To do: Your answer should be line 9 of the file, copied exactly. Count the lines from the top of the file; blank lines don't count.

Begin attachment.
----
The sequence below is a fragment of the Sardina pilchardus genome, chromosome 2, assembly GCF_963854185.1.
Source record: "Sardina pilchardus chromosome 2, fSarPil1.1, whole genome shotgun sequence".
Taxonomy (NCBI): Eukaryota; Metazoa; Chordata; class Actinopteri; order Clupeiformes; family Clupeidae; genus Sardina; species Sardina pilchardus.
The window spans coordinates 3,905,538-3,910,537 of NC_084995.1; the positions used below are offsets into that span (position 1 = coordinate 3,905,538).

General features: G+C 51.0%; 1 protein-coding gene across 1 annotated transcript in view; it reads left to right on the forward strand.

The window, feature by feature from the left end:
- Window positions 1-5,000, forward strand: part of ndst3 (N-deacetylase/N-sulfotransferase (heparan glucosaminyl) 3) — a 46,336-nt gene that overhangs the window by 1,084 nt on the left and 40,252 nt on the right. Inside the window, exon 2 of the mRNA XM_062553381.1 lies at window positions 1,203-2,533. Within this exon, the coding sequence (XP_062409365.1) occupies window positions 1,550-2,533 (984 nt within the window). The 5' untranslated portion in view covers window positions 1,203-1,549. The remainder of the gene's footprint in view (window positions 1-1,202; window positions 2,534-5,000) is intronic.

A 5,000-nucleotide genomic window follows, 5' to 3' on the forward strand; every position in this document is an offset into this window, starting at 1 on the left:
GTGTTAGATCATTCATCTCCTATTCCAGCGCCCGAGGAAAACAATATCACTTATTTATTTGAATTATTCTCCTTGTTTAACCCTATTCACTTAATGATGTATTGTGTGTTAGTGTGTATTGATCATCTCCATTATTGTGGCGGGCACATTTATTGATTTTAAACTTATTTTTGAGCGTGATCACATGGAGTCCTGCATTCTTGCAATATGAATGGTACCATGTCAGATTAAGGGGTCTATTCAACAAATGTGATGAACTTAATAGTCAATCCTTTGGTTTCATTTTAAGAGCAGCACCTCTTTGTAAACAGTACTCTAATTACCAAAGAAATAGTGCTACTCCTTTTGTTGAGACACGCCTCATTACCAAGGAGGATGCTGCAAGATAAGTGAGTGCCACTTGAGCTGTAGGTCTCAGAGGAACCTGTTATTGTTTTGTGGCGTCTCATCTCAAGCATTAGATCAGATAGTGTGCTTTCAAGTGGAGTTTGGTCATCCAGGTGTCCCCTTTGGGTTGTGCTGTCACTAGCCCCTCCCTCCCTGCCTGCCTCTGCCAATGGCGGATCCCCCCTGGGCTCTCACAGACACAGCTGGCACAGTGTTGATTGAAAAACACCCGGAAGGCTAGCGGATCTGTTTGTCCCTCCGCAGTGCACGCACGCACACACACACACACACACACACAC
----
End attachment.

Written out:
GTGTTAGATCATTCATCTCCTATTCCAGCGCCCGAGGAAAACAATATCACTTATTTATTTGAATTATTCTCCTTGTTTAACCCTATTCACTTAATGATGTATTGTGTGTTAGTGTGTATTGATCATCTCCATTATTGTGGCGGGCACATTTATTGATTTTAAACTTATTTTTGAGCGTGATCACATGGAGTCCTGCATTCTTGCAATATGAATGGTACCATGTCAGATTAAGGGGTCTATTCAACAAATGTGATGAACTTAATAGTCAATCCTTTGGTTTCATTTTAAGAGCAGCACCTCTTTGTAAACAGTACTCTAATTACCAAAGAAATAGTGCTACTCCTTTTGTTGAGACACGCCTCATTACCAAGGAGGATGCTGCAAGATAAGTGAGTGCCACTTGAGCTGTAGGTCTCAGAGGAACCTGTTATTGTTTTGTGGCGTCTCATCTCAAGCATTAGATCAGATAGTGTGCTTTCAAGTGGAGTTTGGTCATCCAGGTGTCCCCTTTGGGTTGTGCTGTCACTAGCCCCTCCCTCCCTGCCTGCCTCTGCCAATGGCGGATCCCCCCTGGGCTCTCACAGACACAGCTGGCACAGTGTTGATTGAAAAACACCCGGAAGGCTAGCGGATCTGTTTGTCCCTCCGCAGTGCACGCACGCACACACACACACACACACACACAC